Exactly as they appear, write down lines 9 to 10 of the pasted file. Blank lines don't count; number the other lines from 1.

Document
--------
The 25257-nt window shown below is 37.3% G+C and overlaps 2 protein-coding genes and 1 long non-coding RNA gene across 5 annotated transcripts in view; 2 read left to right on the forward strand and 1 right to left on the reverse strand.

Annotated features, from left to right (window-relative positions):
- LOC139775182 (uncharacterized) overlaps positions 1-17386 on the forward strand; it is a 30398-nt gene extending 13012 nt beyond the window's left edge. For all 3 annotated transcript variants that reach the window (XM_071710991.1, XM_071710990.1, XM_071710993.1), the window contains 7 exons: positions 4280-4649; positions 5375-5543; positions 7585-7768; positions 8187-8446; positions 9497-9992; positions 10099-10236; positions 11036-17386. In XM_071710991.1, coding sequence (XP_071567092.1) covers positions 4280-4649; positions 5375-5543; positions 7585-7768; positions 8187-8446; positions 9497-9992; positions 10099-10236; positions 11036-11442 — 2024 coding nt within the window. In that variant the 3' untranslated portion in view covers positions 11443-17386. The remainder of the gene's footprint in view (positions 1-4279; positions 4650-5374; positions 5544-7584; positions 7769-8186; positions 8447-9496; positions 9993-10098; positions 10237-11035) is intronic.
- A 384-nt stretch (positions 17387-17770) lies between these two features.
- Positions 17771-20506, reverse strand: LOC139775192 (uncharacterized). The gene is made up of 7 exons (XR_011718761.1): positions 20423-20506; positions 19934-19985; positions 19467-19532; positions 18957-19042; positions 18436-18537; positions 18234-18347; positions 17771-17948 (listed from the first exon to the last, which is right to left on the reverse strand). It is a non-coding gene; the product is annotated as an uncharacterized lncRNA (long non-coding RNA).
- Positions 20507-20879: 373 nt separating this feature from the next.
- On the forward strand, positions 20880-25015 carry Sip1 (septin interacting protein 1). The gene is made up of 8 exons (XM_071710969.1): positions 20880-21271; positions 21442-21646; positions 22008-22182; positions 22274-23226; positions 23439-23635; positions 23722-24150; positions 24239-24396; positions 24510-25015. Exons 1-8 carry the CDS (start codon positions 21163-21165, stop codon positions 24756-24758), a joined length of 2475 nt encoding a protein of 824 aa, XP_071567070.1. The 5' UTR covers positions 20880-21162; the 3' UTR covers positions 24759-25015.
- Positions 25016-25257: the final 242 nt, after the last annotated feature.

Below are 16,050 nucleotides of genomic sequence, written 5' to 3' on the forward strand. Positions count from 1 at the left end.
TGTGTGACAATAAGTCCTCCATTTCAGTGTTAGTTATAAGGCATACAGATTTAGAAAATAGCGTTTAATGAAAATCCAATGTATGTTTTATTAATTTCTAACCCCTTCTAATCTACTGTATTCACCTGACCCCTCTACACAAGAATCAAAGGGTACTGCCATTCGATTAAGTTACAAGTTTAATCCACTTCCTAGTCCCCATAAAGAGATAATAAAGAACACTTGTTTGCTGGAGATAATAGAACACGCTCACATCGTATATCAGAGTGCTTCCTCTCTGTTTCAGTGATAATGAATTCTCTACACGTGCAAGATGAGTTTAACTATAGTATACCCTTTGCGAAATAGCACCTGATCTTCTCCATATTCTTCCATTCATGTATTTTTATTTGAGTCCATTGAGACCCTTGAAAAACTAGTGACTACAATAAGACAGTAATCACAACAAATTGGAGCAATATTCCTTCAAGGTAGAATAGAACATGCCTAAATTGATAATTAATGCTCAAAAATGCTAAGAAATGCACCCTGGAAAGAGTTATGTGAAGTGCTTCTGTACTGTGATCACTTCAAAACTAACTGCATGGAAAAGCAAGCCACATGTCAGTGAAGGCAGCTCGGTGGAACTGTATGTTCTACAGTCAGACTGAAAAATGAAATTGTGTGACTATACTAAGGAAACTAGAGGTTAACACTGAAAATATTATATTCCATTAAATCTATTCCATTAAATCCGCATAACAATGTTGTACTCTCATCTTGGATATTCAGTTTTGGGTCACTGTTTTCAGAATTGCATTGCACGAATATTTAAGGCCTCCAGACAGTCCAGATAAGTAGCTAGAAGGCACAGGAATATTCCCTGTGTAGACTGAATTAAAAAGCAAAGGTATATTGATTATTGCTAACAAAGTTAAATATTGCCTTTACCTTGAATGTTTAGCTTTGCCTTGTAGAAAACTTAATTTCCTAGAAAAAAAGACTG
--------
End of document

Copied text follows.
Below are 16,050 nucleotides of genomic sequence, written 5' to 3' on the forward strand. Positions count from 1 at the left end.
TGTGTGACAATAAGTCCTCCATTTCAGTGTTAGTTATAAGGCATACAGATTTAGAAAATAGCGTTTAATGAAAATCCAATGTATGTTTTATTAATTTCTAACCCCTTCTAATCTACTGTATTCACCTGACCCCTCTACACAAGAATCAAAGGGTACTGCCATTCGATTAAGTTACAAGTTTAATCCACTTCCTAGTCCCCATAAAGAGATAATAAAGAACACTTGTTTGCTGGAGATAATAGAACACGCTCACATCGTATATCAGAGTGCTTCCTCTCTGTTTCAGTGATAATGAATTCTCTACACGTGCAAGATGAGTTTAACTATAGTATACCCTTTGCGAAATAGCACCTGATCTTCTCCATATTCTTCCATTCATGTATTTTTATTTGAGTCCATTGAGACCCTTGAAAAACTAGTGACTACAATAAGACAGTAATCACAACAAATTGGAGCAATATTCCTTCAAGGTAGAATAGAACATGCCTAAATTGATAATTAATGCTCAAAAATGCTAAGAAATGCACCCTGGAAAGAGTTATGTGAAGTGCTTCTGTACTGTGATCACTTCAAAACTAACTGCATGGAAAAGCAAGCCACATGTCAGTGAAGGCAGCTCGGTGGAACTGTATGTTCTACAGTCAGACTGAAAAATGAAATTGTGTGACTATACTAAGGAAACTAGAGGTTAACACTGAAAATATTATATTCCATTAAATCTATTCCATTAAATCCGCATAACAATGTTGTACTCTCATCTTGGATATTCAGTTTTGGGTCACTGTTTTCAGAATTGCATTGCACGAATATTTAAGGCCTCCAGACAGTCCAGATAAGTAGCTAGAAGGCACAGGAATATTCCCTGTGTAGACTGAATTAAAAAGCAAAGGTATATTGATTATTGCTAACAAAGTTAAATATTGCCTTTACCTTGAATGTTTAGCTTTGCCTTGTAGAAAACTTAATTTCCTAGAAAAAAAGACTG